11. I’ve crashed and broke both a steel frame and a carbon one. The difference was that the carbon one costed half as much as the steel to repair… Another thing to think about.

  12. Good test for a drive shaft. Anyone at the cutting edge of this sport will tell you that carbon frames are superior. Everyone else is making excuses. I have a steel bike and a carbon one and like both, but I have no delusions about which is better.

  13. Guess all the arm chair inhabitants took the bait. Same guys who spend hours talking pre- and post-ride–bookending a 10-minute ride to the coffee shop.

  14. The problem is that lighter and stronger does not equal a better bike. It just equals as lighter one. So few of my rides have mountain top finishes.

  15. “We’ll let the arm chair engineers explain why this steel versus carbon failure test isn’t valid for cycling applications.”

    If anyone develops a product for armchair engineers, they better get some ad space on here. They will sell a $hit ton of widgets.

  16. I completely agree with the dude in the very first post of this thing. As someone who has a quiver of every frame material- steel, ti, and carbon, I would much prefer to be on a metal during a frame failure. The argument has been settled a long time ago. Carbon is by far the best option for racing, but steel has certain kind of soul or ‘je ne sais quoi’ that carbon will never achieve. I think this is why carbon dudes change out their bike’s every couple of years despite no tangible benefit.

  17. @Clay I love how you think “exotic” Columbus or Reynolds steel as a material is something special or vastly different in yield stength than run of the mill 41XX and 43XX Chromoly steel. All of the gains within steel design have to do forming the wall thicknesses to the minimal wall for the given part of the tube with a larger OD. Vast changes in steel metallurgy haven’t been made much in 50 years. The axle steel is actually a good analogy from a prospective of relative strength and type of material used in bike tubing. Argue about failure modes all you want, but it shows that carbon can be easily tailored to the application better than any other material.

  18. To see actual tests regarding how a bike will stand up to both normal use and crashes, you should go to Cannondale’s Q lab. They twist, and snap both their own frames and those of other manufactures. Their carbon holds up very well.

  19. The US Navy figured this out decades ago. I was on the USS Nimitz and their concern was how much torque (classified) can they put on the prop shafts without them snapping. Anyway, Engine #1 (the most forward on the ship) will turn 12.5 times before the propeller starts to turn. Each shaft can take 65,000 horsepower and not snap. Steel not CF.

  20. @Rick: That may have been true “decades ago” on the USS Nimitz. But that was decades ago, before widespread carbon fiber manufacturing had really taken hold, no? The US Navy, like many commercial marine end users, are now using carbon fiber propulsion shafts on new construction.

    My two cents (and yes, I’m an engineer. A PE at that) is ride what you like. You can build safe, reliable, fun to ride bikes in any material. My personal choice is titanium. But if your choice is carbon, sweet. If it’s steel, sweet. Heck, build ’em out of 3D printer resin or bamboo for all I care. The only unacceptable choice is not riding.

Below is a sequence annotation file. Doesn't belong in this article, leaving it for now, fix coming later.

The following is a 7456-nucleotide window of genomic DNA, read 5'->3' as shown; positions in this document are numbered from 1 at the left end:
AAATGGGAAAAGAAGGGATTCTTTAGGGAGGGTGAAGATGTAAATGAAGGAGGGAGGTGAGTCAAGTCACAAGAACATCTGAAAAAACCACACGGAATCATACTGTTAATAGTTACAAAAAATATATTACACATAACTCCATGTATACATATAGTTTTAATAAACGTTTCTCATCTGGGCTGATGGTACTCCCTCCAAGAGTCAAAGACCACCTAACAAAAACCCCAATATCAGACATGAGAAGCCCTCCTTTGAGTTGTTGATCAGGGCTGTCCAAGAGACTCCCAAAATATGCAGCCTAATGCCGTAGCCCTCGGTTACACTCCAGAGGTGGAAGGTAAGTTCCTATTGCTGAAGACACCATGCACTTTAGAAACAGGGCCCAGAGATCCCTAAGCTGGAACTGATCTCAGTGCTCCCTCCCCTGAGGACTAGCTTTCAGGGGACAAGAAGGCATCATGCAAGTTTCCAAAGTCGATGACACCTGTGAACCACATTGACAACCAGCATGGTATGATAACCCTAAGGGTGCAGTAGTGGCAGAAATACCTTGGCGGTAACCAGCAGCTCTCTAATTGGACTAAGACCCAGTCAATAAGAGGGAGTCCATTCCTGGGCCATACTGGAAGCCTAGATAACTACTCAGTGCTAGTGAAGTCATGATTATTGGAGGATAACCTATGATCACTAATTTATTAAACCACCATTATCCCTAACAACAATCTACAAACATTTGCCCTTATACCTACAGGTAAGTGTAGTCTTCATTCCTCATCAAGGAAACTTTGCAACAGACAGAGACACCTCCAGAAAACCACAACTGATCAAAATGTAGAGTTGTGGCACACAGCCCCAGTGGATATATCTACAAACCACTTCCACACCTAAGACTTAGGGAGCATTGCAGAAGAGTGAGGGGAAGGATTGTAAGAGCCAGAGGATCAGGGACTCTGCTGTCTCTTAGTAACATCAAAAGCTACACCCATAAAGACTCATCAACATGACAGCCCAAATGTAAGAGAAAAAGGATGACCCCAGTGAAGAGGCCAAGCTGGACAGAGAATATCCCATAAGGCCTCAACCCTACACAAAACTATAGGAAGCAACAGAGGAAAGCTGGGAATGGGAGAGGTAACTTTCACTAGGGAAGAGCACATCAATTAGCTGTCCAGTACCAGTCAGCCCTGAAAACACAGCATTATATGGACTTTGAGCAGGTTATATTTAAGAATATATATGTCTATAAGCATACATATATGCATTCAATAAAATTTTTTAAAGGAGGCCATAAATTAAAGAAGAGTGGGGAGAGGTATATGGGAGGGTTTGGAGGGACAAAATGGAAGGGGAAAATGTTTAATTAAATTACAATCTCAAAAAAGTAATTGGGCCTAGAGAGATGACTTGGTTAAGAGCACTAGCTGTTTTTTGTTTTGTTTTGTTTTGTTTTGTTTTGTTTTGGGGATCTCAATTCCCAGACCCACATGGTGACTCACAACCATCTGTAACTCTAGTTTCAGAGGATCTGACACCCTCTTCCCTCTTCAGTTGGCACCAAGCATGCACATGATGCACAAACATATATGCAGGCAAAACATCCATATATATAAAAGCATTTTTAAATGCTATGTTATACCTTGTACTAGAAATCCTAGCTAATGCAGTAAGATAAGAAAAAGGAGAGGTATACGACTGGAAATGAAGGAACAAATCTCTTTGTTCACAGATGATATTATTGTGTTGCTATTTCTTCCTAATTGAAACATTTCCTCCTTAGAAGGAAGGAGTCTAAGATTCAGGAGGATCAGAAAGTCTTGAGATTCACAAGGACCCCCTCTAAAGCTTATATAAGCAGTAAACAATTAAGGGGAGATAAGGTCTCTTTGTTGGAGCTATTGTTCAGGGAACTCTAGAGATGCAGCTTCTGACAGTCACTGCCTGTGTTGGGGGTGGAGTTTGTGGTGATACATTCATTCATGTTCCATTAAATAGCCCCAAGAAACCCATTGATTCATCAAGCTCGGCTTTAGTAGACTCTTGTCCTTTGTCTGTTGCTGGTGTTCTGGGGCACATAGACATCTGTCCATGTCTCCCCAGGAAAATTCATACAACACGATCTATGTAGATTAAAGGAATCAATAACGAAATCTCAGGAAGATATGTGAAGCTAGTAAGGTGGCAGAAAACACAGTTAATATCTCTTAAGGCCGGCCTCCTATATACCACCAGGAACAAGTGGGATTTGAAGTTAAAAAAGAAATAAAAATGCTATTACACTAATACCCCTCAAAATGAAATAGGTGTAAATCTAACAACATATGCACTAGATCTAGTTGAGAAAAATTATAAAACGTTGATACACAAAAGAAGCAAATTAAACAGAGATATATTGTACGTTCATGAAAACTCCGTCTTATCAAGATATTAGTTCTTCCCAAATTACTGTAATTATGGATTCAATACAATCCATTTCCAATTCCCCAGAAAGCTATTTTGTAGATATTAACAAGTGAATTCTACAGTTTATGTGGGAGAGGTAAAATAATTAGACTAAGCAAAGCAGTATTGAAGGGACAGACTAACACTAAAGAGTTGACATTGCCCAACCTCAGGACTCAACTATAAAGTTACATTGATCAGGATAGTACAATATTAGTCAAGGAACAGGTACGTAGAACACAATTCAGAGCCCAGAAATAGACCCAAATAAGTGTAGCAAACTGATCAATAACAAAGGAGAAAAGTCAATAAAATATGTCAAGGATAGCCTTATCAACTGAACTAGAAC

21. I’m definitely not an engineer, but I have seen a couple of carbon failures on racing yachts. In both cases, the failure was not the result of the intended application, but the result of human error.

    The first was during the Admiral’s Cup about 20 years ago. I was prepping a boat for Cowes Week (a big sailing event here in the UK, usually with over a thousand competing yachts), when one of the competitors came into the yard. The boat had grounded – or rather, been dumped in heavy waves – onto a reef off the Isle of Wight, pushing the keel up through the bottom of the boat by around six inches, and knock the keel shoe (A ridiculous rule-bending piece of wood on the bottom of the keel) off in the process. Working overnight, about half a dozen of us got the boat up on chocks, dehumidified the interior, glassed over the cracks and replaced the keel shoe. The boat carried on competing for the entire event, including the Fastnet Race. As far as I know, it’s still going strong.

    Second was a couple of years ago when racing an X-35. The carbon spin pole must have been 8-10 inches in diameter and weighed about nothing. A poorly timed drop meant the kite got dropped into the water. The pole uplift was also released at the same time, and the pole dragged down onto the safety lines. The same sort of thing as snapping a branch over your knee, basically – and the pole did, in fact, snap like a twig. We got back on shore, ordered a new tube and borrowed an aluminium pole to race with the next day.

    In both cases, the use was fine – the pole’s only function was standing up to compression loads, as the fittings at each end took the brunt of the pole uplift and downhaul, and the sheet loads. Outside of that application, however, it perhaps wasn’t quite so tough. I’m pretty sure an aluminium pole would also have failed, by the way.